“At the same time, it was very important for me to have everything make sense. I didn’t want Looper to be a puzzle box movie. I wanted this to be much more of a ride. That’s why it’s so much fun to work in established genres. They give you a kind of pre-built chess board to play on. And they give you rules that both you and the audience already know. That gives you a lot of leeway, not just with the time travel stuff, but also action-movie logic.”
There is a lot more to Looper than a simple chase film — we haven’t even mentioned the telekinesis yet — but one of the most startling things in the movie are what Willis’ Joe will resort to in order to change the past so he no longer needs to execute himself, including a shocking act most stars of his caliber would never agree to perform, even if it happens off-screen.
“I totally expected there to be a big discussion with Bruce about that scene,” Johnson says. “But the only discussion we had was how excited he was about the extreme places this character went to. He wasn’t apprehensive about it, and he wasn’t protective of his movie-star image, either. I think that’s part of what turned him on to the project — the rawness and the desperation of his character. He’s really a great actor, and he was 100 percent into the role. Thank God I was able to talk him into doing that!”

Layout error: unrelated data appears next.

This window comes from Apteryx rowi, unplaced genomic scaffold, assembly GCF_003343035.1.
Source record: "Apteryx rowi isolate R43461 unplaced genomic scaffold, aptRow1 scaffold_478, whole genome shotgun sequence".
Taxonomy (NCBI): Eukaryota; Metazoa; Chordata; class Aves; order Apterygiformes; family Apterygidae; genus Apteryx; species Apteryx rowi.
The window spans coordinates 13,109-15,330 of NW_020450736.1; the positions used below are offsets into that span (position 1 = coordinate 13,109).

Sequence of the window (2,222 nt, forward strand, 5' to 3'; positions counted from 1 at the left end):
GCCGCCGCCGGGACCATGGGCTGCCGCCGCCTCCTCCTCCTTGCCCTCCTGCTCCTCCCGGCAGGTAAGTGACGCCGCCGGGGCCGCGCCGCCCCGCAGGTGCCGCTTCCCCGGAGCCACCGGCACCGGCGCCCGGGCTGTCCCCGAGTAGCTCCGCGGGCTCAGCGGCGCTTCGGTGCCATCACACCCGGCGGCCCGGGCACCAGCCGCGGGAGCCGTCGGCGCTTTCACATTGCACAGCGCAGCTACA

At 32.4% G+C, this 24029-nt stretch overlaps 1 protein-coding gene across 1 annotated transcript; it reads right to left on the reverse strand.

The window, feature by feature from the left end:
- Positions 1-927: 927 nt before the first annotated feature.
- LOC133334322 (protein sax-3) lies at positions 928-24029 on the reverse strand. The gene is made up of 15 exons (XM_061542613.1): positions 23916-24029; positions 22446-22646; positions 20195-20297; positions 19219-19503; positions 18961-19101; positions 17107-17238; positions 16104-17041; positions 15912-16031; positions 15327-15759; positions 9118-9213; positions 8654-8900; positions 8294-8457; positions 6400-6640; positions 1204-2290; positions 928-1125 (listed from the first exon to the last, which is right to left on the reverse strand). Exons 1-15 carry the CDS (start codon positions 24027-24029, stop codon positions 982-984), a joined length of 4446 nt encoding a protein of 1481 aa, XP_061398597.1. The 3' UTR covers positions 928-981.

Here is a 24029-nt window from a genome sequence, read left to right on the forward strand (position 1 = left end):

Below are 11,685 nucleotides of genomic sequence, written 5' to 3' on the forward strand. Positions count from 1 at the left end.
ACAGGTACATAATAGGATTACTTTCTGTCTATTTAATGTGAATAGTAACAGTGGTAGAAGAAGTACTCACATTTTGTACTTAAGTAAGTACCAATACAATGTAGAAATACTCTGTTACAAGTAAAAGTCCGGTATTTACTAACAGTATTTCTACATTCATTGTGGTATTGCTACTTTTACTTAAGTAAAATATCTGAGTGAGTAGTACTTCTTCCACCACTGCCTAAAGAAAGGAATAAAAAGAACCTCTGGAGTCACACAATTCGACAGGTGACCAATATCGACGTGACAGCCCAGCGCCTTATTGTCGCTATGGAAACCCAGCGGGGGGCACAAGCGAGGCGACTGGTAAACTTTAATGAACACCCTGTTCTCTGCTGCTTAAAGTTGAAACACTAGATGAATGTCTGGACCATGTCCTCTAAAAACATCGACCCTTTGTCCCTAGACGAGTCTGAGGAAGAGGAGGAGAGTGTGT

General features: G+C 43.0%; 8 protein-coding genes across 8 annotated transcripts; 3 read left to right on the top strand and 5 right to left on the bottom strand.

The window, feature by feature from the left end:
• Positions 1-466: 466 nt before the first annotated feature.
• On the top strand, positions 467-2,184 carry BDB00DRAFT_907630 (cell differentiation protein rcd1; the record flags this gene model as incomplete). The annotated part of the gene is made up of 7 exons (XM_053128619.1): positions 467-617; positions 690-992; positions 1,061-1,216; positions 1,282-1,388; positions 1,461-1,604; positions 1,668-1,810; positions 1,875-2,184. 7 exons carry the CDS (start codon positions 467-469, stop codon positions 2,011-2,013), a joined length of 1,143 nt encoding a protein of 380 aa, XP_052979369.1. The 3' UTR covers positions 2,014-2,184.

Gordon-Levitt spent three hours in the makeup chair each morning donning subtle prosthetics and make-up to help him resemble a younger version of Willis. The effect is initially startling — you know it’s Gordon-Levitt playing the part, but he looks so different — but it ultimately helps sell the illusion that the two men are playing the same man.
The actor says he remembers Johnson talking about Looper with Johnson as far back as the filming of Brick and being intrigued by the moral complexity of the piece.
“He wrote the part specifically for me, which is the first time someone has done that,” Gordon-Levitt says. “The first time he showed me a draft of the completed script was two years ago. Normally you get the script a few months before shooting, so it was unusual to be involved with a movie like this from such an early stage. It’s a really smart story about how violence begets violence. People do horrible things, but it’s never actually as simple as good guys and bad guys. Real life is much more complicated than that.”
But although the actor was excited about his role and reuniting with his director friend, when Willis signed on Gordon-Levitt really went over the moon for Looper.
“When I heard he was going to do it, I was thrilled, because he is so perfect for it: A guy who is 30 years older than me but believes he could still beat me in a fight! There are probably not that many 60-year-old dudes out there who could beat me in a fight! But he could do it. Maybe.”